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García Márquez and Translation

After hearing the sad news last week about the death of the great author Gabriel García Márquez, I began to think about how difficult it must have been to translate his work.

After doing a little research on the Internet, I found out that his masterpiece, One Hundred Years of Solitude (in Spanish, Cien años de soledad) has been translated into 36 languages. I happened to open a page where I read an interview with Edith Grossman, who translated most of García Márquez’s works into English, except for One Hundred Years of Solitude. They asked her if she felt as if she had to get inside the author’s head in order to translate and transmit his ideas, to which she responded that this was, indeed, the case, as it is very important to see the world through the eyes of the writer, and everything you need to know about a writer can be found in his or her works. Later, Edith added that to translate is to express an idea or concept so that it causes the same reaction in the reader that the writer sought to achieve in the original text, regardless of the language. Sometimes, when translating, one must write something very different from the original due to grammar and literary structure varying from one language to another. What caught my attention most of all was that the translator mentioned that whenever she has to translate a book originally written in Spanish, she feels as though she is actually writing a book in English from the beginning.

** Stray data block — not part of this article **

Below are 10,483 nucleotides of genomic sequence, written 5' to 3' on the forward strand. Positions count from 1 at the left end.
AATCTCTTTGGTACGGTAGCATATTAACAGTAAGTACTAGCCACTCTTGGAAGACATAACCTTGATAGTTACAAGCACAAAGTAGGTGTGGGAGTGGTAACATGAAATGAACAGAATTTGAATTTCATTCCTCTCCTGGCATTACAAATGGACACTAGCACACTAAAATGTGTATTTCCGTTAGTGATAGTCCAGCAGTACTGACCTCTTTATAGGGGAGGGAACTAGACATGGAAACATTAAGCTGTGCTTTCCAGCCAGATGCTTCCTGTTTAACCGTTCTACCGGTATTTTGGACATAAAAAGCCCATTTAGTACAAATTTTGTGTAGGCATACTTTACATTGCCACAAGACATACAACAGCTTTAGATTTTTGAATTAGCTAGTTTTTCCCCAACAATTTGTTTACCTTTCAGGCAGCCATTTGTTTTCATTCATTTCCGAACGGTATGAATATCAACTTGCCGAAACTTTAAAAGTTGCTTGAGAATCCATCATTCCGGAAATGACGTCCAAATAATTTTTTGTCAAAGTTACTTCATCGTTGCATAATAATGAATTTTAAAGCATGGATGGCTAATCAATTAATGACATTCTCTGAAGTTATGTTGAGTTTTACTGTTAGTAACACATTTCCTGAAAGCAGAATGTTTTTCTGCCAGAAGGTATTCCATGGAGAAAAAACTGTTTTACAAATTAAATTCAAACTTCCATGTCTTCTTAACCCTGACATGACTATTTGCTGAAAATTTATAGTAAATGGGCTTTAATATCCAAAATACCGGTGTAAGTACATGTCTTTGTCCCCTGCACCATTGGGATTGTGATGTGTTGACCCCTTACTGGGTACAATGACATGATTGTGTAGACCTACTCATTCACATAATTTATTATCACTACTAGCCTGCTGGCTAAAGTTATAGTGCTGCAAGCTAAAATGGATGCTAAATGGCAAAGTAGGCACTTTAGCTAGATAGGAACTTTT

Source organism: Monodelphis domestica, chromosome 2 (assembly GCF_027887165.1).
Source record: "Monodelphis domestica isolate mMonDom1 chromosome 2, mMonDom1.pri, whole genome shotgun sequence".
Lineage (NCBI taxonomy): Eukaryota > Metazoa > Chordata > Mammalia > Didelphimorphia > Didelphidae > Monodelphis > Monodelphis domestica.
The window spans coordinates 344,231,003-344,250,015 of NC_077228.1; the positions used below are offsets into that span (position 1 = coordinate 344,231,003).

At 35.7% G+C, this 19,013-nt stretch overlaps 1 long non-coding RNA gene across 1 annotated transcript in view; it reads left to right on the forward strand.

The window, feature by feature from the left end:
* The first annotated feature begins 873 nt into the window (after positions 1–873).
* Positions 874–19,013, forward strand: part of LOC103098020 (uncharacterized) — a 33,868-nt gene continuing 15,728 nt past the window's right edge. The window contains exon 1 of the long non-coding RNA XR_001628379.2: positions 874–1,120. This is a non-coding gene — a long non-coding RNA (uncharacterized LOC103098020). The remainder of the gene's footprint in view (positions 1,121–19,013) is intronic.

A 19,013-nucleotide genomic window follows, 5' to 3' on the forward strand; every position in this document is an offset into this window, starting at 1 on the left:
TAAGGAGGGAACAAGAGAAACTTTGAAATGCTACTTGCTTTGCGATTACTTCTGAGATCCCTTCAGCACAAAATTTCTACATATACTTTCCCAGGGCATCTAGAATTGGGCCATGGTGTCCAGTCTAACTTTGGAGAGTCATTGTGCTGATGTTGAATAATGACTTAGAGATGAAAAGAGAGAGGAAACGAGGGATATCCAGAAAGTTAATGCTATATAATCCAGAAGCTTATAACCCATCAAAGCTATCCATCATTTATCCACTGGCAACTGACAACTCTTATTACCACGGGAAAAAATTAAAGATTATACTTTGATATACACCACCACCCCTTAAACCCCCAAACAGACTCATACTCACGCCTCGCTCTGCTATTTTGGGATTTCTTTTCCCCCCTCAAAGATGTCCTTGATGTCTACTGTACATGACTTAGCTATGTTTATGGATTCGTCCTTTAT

On another note, I read that plans had been announced in June 2010 to translate One Hundred Years of Solitude to Wayuunaiki, or Goajiro, a language spoken in an area of ​​the northern border between Colombia and Venezuela, but unfortunately never materialized.

In my opinion, literary translation is one of the most beautiful and enjoyable types of translation, but at the same time, is an extremely difficult task, as we have discussed previously in a special entry in this blog. I imagine that the translation of García Márquez’s works and his unique and special “magical realist” style must have been rewarding yet exhausting, however paradoxical this may sound. We will definitely miss him, but will always have his work, among the best in Latin American literature, to remember him by.